Teradata Turns to the Cloud, Offers Data Warehouse as a Service
Aiming to give customers the flexibility to store, process and leverage their data on-premises, in the cloud or in a hybrid environment, Teradata is making its portfolio of platforms and services available via the cloud, including Data Warehouse as a Service, Discovery as a Service and Data Management as a Service.
Wed, October 23, 2013
CIO — Are you ready for a big data cloud? Teradata is aiming to make it happen. At its Partners Users Group Conference in Dallas this week, Teradata introduced the Teradata Cloud, which takes the company's entire portfolio—including Teradata Database and Teradata Aster Discovery Platform—and makes it available via a subscription model.
"The key thing is choice," says Chris Twogood, vice president of product and services marketing at Teradata. "We have not dummied it down. For our customers, it comes down to geography or location. Do you want it on-premises inside your data center, or do you want to put it up in the cloud? What do you want to do in terms of the cash flow model?"
"Our focus is really about providing a complete solution stack, whether you do it on-premises or whether you do it in the cloud," he adds. "Our model is TCO-neutral. It balances out over about three years."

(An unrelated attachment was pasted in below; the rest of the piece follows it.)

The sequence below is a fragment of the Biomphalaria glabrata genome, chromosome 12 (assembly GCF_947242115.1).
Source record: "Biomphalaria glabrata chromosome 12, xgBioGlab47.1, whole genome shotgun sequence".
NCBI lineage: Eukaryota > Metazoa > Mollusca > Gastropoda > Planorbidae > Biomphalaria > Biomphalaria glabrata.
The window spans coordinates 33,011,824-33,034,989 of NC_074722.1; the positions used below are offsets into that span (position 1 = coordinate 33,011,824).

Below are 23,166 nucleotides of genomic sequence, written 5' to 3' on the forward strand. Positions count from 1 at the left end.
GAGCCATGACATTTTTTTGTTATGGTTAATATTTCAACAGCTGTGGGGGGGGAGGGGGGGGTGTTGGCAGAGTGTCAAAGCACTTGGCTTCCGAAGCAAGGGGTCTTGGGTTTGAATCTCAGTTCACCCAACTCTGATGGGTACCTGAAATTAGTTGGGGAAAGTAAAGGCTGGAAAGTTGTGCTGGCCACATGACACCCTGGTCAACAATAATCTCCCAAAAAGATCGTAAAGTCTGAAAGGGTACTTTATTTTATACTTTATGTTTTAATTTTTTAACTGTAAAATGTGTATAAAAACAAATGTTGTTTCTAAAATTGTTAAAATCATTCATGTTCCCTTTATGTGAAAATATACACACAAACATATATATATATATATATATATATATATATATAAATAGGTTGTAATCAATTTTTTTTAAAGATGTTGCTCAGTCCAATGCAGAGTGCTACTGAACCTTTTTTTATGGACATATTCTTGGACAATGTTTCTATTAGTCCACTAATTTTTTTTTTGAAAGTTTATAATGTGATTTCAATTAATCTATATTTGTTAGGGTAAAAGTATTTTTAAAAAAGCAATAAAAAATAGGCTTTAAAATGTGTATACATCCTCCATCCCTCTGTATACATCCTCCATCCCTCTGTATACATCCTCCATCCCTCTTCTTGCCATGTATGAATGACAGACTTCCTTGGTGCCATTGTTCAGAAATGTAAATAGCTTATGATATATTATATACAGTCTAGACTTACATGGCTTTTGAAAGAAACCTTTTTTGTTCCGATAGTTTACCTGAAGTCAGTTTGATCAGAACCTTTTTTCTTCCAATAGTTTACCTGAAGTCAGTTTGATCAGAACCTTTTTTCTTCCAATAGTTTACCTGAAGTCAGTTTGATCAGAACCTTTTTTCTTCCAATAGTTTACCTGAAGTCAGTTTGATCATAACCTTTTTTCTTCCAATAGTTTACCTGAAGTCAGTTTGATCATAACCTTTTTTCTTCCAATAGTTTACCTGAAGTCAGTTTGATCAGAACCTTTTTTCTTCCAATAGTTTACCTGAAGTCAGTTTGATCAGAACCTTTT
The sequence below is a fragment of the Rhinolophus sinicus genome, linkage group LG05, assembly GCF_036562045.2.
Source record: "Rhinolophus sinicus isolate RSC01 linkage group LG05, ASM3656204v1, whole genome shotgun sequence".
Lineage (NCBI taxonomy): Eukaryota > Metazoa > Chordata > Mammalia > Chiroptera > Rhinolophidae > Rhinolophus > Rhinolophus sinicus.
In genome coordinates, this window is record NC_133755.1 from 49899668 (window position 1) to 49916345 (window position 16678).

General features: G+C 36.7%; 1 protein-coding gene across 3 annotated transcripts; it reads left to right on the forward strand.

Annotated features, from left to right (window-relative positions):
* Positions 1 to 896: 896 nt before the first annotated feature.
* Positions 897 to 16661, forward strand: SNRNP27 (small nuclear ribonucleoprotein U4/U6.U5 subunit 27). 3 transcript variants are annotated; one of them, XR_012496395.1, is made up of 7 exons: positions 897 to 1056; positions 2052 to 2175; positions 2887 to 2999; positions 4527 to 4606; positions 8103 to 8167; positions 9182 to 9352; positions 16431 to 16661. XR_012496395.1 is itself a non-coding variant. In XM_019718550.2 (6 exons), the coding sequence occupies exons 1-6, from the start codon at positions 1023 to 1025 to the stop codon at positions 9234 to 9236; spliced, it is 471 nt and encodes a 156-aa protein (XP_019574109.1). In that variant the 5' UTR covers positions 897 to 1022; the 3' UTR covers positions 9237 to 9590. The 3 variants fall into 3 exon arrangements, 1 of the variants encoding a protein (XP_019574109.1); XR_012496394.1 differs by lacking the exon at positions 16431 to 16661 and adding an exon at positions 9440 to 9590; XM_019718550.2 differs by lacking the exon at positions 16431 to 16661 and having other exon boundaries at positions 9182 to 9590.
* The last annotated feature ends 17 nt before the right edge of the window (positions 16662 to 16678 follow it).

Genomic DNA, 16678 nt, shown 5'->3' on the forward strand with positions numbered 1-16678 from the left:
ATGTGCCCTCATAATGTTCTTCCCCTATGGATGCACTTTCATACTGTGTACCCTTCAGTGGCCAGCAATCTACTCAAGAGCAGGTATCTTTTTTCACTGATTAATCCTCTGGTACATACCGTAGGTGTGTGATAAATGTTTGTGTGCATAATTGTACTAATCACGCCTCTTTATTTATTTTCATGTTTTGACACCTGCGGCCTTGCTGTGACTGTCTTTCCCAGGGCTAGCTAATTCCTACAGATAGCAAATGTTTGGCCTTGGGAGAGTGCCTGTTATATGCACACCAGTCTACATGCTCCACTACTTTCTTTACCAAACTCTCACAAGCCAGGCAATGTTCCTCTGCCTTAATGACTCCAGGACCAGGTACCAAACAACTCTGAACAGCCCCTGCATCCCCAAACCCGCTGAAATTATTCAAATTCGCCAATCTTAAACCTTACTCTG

In the end, he says, the idea is to provide complete flexibility to customers, allowing them to deploy on-premises, in the cloud or in a hybrid environment as their business demands. Some businesses, like Teradata customer Netflix, have a cloud-only mandate, he says. The Teradata Cloud ensures that they can stick to that mandate.
"They've got hundreds of users literally hitting billions of different data points," Twogood says. "They're a company that does everything in the cloud. They want to be able to do their decision support in the cloud too."
For other customers, he says, the Teradata Cloud will provide a complement to their existing data warehouses and analytics capabilities, allowing them to expand and experiment. It also provides options for companies that may have perceived Teradata solutions as out of reach, or even for divisions within businesses that are looking to experiment.
"If you're looking to expand, you can do your big data analytics in the cloud," he says. "If you find results, you can easily move those results and operationalize them inside your data warehouse."
Three Ds as a Service
At the core of the Teradata Cloud are three new services (one available now, the other two slated for the first half of 2014): Data Warehouse as a Service, Discovery as a Service and Data Management as a Service.
Powered by Teradata Database, the Data Warehouse as a Service piece is available now in the U.S. via a monthly subscription. It provides access to Teradata Database, ETL and BI ecosystems, managed by Teradata, in a secure and reliable production class environment in the cloud. Teradata says it assumes responsibility for the hardware/software and daily end-to-end operations via Teradata Managed Services.